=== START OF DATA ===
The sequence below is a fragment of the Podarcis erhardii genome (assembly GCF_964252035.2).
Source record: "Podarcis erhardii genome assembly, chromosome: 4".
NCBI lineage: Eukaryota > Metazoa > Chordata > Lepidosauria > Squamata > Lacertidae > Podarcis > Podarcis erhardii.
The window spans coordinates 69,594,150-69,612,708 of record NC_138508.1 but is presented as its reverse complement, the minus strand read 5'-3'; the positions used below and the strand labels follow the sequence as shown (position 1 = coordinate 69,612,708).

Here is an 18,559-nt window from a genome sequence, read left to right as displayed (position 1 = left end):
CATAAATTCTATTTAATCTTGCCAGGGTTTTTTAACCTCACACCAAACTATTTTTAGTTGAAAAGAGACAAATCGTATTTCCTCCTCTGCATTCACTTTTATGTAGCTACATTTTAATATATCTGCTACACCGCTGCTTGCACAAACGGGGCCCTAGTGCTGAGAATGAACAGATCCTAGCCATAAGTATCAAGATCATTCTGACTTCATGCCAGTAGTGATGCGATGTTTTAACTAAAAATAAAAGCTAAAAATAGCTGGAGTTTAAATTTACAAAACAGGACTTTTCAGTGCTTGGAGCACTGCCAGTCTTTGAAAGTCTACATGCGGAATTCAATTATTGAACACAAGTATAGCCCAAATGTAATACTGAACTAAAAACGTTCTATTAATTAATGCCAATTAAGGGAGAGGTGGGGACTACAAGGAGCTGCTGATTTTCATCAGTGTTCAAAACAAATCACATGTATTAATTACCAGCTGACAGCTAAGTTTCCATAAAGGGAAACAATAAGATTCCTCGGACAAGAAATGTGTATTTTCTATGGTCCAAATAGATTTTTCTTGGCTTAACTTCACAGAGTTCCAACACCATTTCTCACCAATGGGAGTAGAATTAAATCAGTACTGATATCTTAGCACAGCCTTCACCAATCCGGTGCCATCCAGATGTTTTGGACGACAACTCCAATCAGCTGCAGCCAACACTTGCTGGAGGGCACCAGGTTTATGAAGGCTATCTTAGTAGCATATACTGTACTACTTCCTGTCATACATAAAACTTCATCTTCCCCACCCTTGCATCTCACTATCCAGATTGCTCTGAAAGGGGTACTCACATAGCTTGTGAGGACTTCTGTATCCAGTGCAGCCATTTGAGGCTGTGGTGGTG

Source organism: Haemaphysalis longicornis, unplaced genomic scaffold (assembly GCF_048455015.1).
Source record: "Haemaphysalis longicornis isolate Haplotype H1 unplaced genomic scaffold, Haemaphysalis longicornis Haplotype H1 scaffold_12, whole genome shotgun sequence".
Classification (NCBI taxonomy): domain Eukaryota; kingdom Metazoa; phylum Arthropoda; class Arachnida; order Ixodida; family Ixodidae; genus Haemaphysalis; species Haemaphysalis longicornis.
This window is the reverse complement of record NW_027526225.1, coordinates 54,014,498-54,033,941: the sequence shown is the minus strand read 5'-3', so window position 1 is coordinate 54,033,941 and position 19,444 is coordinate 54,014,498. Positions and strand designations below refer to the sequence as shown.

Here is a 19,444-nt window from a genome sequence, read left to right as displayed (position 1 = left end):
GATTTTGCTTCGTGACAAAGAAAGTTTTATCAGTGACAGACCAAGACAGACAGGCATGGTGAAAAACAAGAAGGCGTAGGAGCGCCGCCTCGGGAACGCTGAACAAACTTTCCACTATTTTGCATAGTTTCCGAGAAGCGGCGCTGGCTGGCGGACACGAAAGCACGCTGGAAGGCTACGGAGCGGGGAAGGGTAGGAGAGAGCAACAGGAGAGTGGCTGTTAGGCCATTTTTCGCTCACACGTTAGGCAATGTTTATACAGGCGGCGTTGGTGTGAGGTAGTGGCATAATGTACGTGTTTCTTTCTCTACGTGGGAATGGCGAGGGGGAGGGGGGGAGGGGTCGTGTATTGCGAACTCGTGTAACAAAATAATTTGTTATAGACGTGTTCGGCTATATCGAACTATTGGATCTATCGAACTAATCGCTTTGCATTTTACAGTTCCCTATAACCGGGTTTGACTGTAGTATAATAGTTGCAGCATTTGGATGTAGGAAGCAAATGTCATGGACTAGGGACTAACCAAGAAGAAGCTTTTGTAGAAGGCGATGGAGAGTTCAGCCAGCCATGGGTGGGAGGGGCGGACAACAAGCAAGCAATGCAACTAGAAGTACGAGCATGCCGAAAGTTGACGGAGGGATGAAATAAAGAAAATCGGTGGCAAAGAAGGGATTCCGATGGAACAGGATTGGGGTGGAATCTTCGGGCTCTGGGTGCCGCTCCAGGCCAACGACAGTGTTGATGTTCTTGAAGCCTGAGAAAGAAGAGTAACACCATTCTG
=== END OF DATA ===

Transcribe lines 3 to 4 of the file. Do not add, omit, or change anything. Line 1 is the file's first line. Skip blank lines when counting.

NCBI lineage: Eukaryota > Metazoa > Chordata > Lepidosauria > Squamata > Lacertidae > Podarcis > Podarcis erhardii.
The window spans coordinates 69,594,150-69,612,708 of record NC_138508.1 but is presented as its reverse complement, the minus strand read 5'-3'; the positions used below and the strand labels follow the sequence as shown (position 1 = coordinate 69,612,708).